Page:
State Representative Brandon Dillon (D-Grand Rapids) proposed amendments today to House Bills 5313 and 5314, the fiscal year 2015 General Fund and School Aid Fund budget bills, that would transfer $22 million from a controversial state furniture contract to local schools and place a $1 million cap on bloated state office furniture spending. The proposals are part of a reform package aimed at reining in contract and ethical abuses by the Snyder administration and House Republican lawmakers, and were voted down.

“The fact that these amendments were shot down makes it clear that Michigan Republicans do not share the priorities of Michigan’s middle-class families,” said Dillon, Democratic vice chairman of the House Appropriations School Aid Subcommittee. “It baffles me that they would rather buy new office furniture than ensure a quality education for Michigan’s children.”

The amendments were brought to the House Appropriations Committee in response to revelations that Snyder administration officials and his controversial NERD fund intervened in the midst of the state’s fiscal year 2012 budget crisis to protect the governor’s cousin, George Snyder, and major financial contributor Haworth Inc. from what could have been a multimillion-dollar cut connected to the state furniture contract. A year later, after House Republicans helped administration officials kill a state Senate budget bill provision to cap furniture purchases for the year at $1 million, the Snyder administration increased a state contract with Haworth by more than $22 million to $41 million.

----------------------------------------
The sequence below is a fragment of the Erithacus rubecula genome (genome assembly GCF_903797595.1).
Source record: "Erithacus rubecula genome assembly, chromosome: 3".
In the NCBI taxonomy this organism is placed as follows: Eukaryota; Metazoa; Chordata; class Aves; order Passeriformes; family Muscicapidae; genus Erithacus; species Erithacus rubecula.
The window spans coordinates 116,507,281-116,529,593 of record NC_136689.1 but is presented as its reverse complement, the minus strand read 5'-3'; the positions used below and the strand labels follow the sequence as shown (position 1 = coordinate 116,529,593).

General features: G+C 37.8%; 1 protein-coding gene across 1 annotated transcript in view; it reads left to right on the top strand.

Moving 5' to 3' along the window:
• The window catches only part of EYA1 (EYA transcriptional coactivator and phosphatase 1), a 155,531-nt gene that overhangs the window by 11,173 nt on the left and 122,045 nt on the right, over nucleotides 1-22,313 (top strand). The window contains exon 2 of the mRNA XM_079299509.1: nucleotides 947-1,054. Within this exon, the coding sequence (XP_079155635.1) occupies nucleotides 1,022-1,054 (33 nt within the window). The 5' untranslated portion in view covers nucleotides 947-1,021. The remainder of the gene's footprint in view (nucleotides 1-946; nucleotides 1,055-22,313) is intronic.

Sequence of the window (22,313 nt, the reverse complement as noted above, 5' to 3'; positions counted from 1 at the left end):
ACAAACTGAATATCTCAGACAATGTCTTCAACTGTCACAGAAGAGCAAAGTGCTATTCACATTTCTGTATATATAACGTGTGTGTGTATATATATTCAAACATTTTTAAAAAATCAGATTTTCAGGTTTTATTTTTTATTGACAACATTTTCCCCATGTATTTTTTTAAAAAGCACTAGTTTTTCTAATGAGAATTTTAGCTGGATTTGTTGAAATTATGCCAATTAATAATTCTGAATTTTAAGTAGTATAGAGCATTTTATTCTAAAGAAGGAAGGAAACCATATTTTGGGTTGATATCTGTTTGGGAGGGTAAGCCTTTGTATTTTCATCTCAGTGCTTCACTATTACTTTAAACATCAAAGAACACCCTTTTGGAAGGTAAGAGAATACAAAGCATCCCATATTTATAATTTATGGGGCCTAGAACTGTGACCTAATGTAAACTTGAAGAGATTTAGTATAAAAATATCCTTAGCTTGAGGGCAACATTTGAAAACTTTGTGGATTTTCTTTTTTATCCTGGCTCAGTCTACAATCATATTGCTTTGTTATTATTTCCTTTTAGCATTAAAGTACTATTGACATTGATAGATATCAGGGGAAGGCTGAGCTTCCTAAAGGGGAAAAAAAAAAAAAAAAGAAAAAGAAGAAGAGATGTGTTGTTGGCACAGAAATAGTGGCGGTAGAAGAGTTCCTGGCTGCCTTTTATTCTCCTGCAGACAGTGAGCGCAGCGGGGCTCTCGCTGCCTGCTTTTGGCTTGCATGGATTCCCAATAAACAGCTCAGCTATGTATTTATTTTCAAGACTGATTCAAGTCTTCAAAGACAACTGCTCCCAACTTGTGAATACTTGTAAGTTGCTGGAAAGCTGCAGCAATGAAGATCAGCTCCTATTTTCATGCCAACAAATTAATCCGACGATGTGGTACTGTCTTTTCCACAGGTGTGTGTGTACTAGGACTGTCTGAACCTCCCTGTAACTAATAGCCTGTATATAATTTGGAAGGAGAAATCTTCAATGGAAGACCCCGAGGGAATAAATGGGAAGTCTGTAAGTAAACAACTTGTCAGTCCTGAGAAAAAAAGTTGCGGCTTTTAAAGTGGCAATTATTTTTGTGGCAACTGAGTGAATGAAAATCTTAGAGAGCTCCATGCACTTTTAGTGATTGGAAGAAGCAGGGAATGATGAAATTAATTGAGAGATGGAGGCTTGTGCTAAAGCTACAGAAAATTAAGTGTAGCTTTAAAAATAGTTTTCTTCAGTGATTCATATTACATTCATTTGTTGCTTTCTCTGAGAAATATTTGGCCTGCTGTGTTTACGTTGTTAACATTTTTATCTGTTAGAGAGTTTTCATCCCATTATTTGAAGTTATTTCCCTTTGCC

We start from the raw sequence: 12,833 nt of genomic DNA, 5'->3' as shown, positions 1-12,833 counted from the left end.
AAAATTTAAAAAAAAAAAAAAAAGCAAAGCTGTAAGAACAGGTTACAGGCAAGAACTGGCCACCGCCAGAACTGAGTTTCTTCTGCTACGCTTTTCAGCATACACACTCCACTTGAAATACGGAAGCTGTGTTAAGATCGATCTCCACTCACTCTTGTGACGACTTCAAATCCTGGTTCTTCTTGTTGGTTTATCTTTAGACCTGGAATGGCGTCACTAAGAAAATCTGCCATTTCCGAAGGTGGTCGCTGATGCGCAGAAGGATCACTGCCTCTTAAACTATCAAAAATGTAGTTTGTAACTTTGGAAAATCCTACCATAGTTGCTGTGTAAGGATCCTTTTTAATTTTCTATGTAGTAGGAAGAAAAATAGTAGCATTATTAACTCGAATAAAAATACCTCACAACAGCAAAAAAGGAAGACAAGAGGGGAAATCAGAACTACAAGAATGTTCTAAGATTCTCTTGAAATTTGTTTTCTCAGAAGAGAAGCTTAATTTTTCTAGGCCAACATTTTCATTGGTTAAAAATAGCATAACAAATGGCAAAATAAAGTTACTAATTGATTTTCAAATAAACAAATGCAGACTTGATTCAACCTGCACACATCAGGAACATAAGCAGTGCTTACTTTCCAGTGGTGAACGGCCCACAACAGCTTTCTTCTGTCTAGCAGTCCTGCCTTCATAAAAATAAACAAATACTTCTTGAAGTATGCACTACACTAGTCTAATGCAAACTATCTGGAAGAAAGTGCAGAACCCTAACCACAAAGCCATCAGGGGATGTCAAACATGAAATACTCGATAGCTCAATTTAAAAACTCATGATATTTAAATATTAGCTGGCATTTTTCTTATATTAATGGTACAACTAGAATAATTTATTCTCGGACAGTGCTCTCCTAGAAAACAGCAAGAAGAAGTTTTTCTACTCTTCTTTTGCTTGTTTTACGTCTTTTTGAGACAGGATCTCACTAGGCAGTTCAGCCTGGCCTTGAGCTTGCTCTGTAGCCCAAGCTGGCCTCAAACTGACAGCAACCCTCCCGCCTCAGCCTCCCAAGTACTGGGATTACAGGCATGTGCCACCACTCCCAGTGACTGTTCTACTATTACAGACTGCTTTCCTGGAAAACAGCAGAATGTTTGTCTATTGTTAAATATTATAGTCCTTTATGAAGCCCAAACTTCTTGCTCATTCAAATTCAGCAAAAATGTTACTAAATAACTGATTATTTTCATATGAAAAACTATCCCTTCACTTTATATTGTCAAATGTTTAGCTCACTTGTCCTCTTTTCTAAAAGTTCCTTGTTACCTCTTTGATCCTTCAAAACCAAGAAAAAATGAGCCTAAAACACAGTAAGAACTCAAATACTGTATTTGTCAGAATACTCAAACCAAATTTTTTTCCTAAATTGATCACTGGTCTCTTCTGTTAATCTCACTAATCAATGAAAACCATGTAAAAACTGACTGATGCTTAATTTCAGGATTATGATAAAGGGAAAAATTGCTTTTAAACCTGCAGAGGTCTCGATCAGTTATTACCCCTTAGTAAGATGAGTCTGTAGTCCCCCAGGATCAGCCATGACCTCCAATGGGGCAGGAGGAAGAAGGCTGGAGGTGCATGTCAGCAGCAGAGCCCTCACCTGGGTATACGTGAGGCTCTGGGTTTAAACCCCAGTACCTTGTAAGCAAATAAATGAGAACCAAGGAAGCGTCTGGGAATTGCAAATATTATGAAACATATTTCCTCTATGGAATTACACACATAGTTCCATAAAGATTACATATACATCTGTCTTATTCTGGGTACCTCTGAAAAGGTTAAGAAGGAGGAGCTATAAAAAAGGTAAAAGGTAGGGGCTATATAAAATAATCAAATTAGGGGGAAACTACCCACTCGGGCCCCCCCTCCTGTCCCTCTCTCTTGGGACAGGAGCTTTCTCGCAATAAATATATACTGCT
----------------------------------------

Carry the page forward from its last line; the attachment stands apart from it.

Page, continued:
“I am saddened, but not surprised, that these amendments failed to make it through a committee within the Republican-controlled House,” said state Rep. Rashida Tlaib, Democratic vice chairwoman of the House Appropriations Committee. “In the past, while refusing to scale back new state office furniture purchases, they cut more than $1 billion from education funding, and police and fire protection. Why would we expect anything different now? Republicans have a record of refusing to put Michigan’s middle-class families and kids first.”

House Bills 5313 and 5314 were both voted out of the Appropriations Committee and will now go to the full House for consideration.